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Noninvasive ventilation reduced duration of mechanical ventilation and ICU stay more than conventional weaning


ACP J Club. 2004 Mar-Apr;140:35. doi:10.7326/ACPJC-2004-140-2-035

Clinical Impact Ratings

Critical Care: 7 stars

Pulmonology: 6 stars

Source Citation

Ferrer M, Esquinas A, Arancibia F, et al. Noninvasive ventilation during persistent weaning failure: a randomized controlled trial. Am J Respir Crit Care Med. 2003;168:70-6. [PubMed ID: 12689847]



In patients on mechanical ventilation with persistent weaning failure, does noninvasive ventilation (NIV) reduce the duration of mechanical ventilation and its associated complications?


Randomized {allocation concealed*}†, {unblinded}†,* controlled trial with 90-day follow-up.


Intensive care units (ICUs) of 2 centers in Spain.


43 patients (mean age 71 y, 70% men) in whom a spontaneous breathing trial failed for 3 consecutive days. Exclusion criteria were facial or cranial trauma or surgery, recent gastric or esophageal surgery, tracheotomy, upper gastrointestinal bleeding, excessive respiratory secretions, or lack of cooperation. Follow-up was complete.


Patients were allocated to extubation and NIV treatment (n = 21) or continued mechanical ventilation with once-daily weaning attempts (conventional weaning) (n = 22). NIV (BiPAP Vision, Respironics Inc, Murrysville, Pennsylvania, USA) was given continuously for ≥ 24 hours after extubation and was gradually withdrawn until patients could sustain spontaneous breathing.

Main outcome measures

Duration of invasive ventilation. Secondary outcomes were total period of ventilation, lengths of stay in the ICU and hospital, complications, and survival.

Main results

Patients in the NIV group had a shorter duration of invasive ventilation than did patients in the conventional-weaning group (Table). NIV-group patients also had shorter periods of ventilatory support, ICU stay, and hospital stay (Table). The incidence of serious complications was lower in the NIV group than in the conventional-weaning group (5 [24%] vs 16 [73%], P = 0.004), particularly for nosocomial pneumonia (5 [24%] vs 13 [59%], P = 0.042). ICU survival was higher in the NIV group (P = 0.045), as was 90-day cumulative survival (P = 0.044).


In patients on mechanical ventilation with persistent weaning failure, early extubation and noninvasive ventilation reduced the period of mechanical ventilation and complications and increased survival more than a conventional weaning approach.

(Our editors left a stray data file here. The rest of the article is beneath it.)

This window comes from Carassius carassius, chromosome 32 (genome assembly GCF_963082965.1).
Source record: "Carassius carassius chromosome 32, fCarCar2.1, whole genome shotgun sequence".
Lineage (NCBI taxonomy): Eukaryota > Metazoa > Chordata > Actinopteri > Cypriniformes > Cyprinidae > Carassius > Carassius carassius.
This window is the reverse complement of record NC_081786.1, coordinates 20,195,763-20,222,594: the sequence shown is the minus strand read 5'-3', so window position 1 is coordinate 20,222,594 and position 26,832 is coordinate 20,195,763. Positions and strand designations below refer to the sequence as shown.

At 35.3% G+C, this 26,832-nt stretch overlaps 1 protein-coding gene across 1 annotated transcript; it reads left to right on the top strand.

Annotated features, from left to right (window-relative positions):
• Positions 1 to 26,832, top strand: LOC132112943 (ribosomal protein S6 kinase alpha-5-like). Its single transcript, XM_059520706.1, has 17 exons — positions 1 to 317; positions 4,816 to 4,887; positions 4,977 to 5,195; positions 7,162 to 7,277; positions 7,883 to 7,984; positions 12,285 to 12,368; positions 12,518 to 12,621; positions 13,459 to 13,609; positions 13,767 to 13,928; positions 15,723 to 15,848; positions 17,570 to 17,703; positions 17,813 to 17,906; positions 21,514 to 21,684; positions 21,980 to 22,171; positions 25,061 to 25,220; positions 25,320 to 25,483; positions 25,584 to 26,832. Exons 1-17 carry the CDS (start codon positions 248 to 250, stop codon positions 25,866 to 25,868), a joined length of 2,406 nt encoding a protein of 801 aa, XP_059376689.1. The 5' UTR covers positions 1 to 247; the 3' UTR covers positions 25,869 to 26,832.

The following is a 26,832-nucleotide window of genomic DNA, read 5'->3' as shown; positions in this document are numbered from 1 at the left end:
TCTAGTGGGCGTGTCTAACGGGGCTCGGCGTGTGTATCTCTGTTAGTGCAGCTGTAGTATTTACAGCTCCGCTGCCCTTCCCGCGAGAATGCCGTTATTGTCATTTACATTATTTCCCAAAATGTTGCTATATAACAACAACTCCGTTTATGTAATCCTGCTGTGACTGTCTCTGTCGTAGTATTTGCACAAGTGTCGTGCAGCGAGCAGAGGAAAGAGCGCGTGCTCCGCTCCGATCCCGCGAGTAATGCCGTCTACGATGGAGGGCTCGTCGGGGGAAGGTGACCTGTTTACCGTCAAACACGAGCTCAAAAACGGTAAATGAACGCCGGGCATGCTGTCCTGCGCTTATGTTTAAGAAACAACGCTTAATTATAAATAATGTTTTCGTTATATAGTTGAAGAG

*See Glossary.

†Information provided by author.

Sources of funding: Red GIRA; Red Respira; Carburos Metálicos.

For correspondence: Dr. M. Ferrer, Institut Clinic de Pneumologia I Cirurgia Toracica, Barcelona, Spain. E-mail

Table. Noninvasive ventilation (NIV) vs conventional weaning for patients on mechanical ventilation with persistent weaning failure‡

Outcomes NIV Conventional weaning Difference (95% CI)
Duration of invasive ventilation (d) 9.5 20.1 10.6 (3.8 to 17.4)
Total duration of ventilatory support (d) 11.4 20.1 8.7 (2.0 to 15.4)
Duration of ICU stay (d) 14.1 25.0 10.9 (4.1 to 17.7)
Duration of hospital stay (d) 27.8 40.8 13.0 (1.7 to 24.3)

‡Values are means. All differences favor NIV. CI defined in Glossary and calculated from data in article.


The study by Ferrer and colleagues highlights the exciting potential for noninvasive weaning to reduce patient morbidity, improve survival, and conserve ICU resources. These benefits have been previously reported (1−3), so this study brings to 4 the number of trials that have consistently reported lower mortality with NIV and have shown, on balance, reductions in nosocomial pneumonia, tracheotomy, duration of mechanical support, and ICU stay.

This study represents a major contribution to this emerging literature. Not only does it increase the randomized evidence base to 150 patients, it has expanded the population to include 10 patients without chronic pulmonary disease. Moreover, the investigators sought to address some of the limitations of these trials in which patients and caregivers were necessarily unblinded. First, to facilitate weaning among control-group patients, they conducted daily spontaneous breathing trials. Second, to reduce subjectivity in the measurement of important study outcomes, they applied predefined criteria for tracheotomy, reintubation, and the diagnosis of nosocomial pneumonia. Future trials will benefit further by implementation of sedation protocols and blinding of other members of the investigative team, such as judicial outcome assessors and data analysts.

For now, cautious skepticism may limit integration of noninvasive weaning into routine clinical care. Because current trials have not uniformly reported on weaning failures, reintubation, and other adverse events, clinicians may be reticent to remove a secure airway from patients with limited respiratory reserve. Therefore, we look forward to further research in noninvasive weaning to build upon this auspicious foundation.

Karen E. Burns, MD
Maureen O. Meade, MD
McMaster University
Hamilton, Ontario, Canada


1. Nava S, Ambrosino N, Clini E, et al. Noninvasive mechanical ventilation in the weaning of patients with respiratory failure due to chronic obstructive pulmonary disease. A randomized, controlled trial. Ann Intern Med. 1998;128:721-8. [PubMed ID: 9556465]

2. Girault C, Daudenthun I, Chevron V, et al. Noninvasive ventilation as a systematic extubation and weaning technique in acute-on-chronic respiratory failure: a prospective, randomized controlled study. Am J Respir Crit Care Med. 1999;160:86-92. [PubMed ID: 10390384]

3. Chen J, Qiu D, Tao D. [Time for extubation and sequential noninvasive mechanical ventilation in COPD patients with exacerbated respiratory failure who received invasive ventilation]. Zhonghua Jie He He Hu Xi Za Zhi. 2001;24:99-100. [PubMed ID: 11802949]